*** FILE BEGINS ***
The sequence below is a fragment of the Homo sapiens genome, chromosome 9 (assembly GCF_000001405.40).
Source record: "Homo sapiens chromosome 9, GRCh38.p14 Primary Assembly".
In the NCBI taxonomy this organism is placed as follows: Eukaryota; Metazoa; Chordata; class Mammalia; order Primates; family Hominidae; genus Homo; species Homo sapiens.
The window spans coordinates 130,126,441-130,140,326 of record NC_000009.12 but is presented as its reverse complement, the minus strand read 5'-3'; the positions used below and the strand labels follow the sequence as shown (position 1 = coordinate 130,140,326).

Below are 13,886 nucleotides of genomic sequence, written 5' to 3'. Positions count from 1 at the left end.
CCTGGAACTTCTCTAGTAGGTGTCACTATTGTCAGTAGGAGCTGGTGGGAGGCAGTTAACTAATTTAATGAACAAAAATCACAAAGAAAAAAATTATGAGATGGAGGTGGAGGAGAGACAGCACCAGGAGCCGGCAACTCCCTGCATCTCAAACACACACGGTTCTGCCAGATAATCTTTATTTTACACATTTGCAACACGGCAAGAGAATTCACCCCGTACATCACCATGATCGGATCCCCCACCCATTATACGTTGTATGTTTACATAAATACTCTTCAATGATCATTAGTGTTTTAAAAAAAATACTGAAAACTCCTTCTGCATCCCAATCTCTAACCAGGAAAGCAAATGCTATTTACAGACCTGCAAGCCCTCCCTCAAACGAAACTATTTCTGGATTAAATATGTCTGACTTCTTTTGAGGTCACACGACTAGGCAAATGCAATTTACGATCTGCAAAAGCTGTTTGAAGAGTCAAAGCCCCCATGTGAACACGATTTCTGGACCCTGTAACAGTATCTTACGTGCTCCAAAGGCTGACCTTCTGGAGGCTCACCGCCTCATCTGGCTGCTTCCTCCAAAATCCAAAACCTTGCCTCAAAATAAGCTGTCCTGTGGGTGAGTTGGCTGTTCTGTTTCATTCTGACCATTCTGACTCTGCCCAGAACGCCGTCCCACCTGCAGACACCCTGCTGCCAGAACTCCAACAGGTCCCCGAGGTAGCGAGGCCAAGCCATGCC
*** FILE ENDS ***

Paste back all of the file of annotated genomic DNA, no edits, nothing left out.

The sequence below is a fragment of the Homo sapiens genome, chromosome 9 (assembly GCF_000001405.40).
Source record: "Homo sapiens chromosome 9, GRCh38.p14 Primary Assembly".
In the NCBI taxonomy this organism is placed as follows: Eukaryota; Metazoa; Chordata; class Mammalia; order Primates; family Hominidae; genus Homo; species Homo sapiens.
The window spans coordinates 130,126,441-130,140,326 of record NC_000009.12 but is presented as its reverse complement, the minus strand read 5'-3'; the positions used below and the strand labels follow the sequence as shown (position 1 = coordinate 130,140,326).

Below are 13,886 nucleotides of genomic sequence, written 5' to 3'. Positions count from 1 at the left end.
CCTGGAACTTCTCTAGTAGGTGTCACTATTGTCAGTAGGAGCTGGTGGGAGGCAGTTAACTAATTTAATGAACAAAAATCACAAAGAAAAAAATTATGAGATGGAGGTGGAGGAGAGACAGCACCAGGAGCCGGCAACTCCCTGCATCTCAAACACACACGGTTCTGCCAGATAATCTTTATTTTACACATTTGCAACACGGCAAGAGAATTCACCCCGTACATCACCATGATCGGATCCCCCACCCATTATACGTTGTATGTTTACATAAATACTCTTCAATGATCATTAGTGTTTTAAAAAAAATACTGAAAACTCCTTCTGCATCCCAATCTCTAACCAGGAAAGCAAATGCTATTTACAGACCTGCAAGCCCTCCCTCAAACGAAACTATTTCTGGATTAAATATGTCTGACTTCTTTTGAGGTCACACGACTAGGCAAATGCAATTTACGATCTGCAAAAGCTGTTTGAAGAGTCAAAGCCCCCATGTGAACACGATTTCTGGACCCTGTAACAGTATCTTACGTGCTCCAAAGGCTGACCTTCTGGAGGCTCACCGCCTCATCTGGCTGCTTCCTCCAAAATCCAAAACCTTGCCTCAAAATAAGCTGTCCTGTGGGTGAGTTGGCTGTTCTGTTTCATTCTGACCATTCTGACTCTGCCCAGAACGCCGTCCCACCTGCAGACACCCTGCTGCCAGAACTCCAACAGGTCCCCGAGGTAGCGAGGCCAAGCCATGCC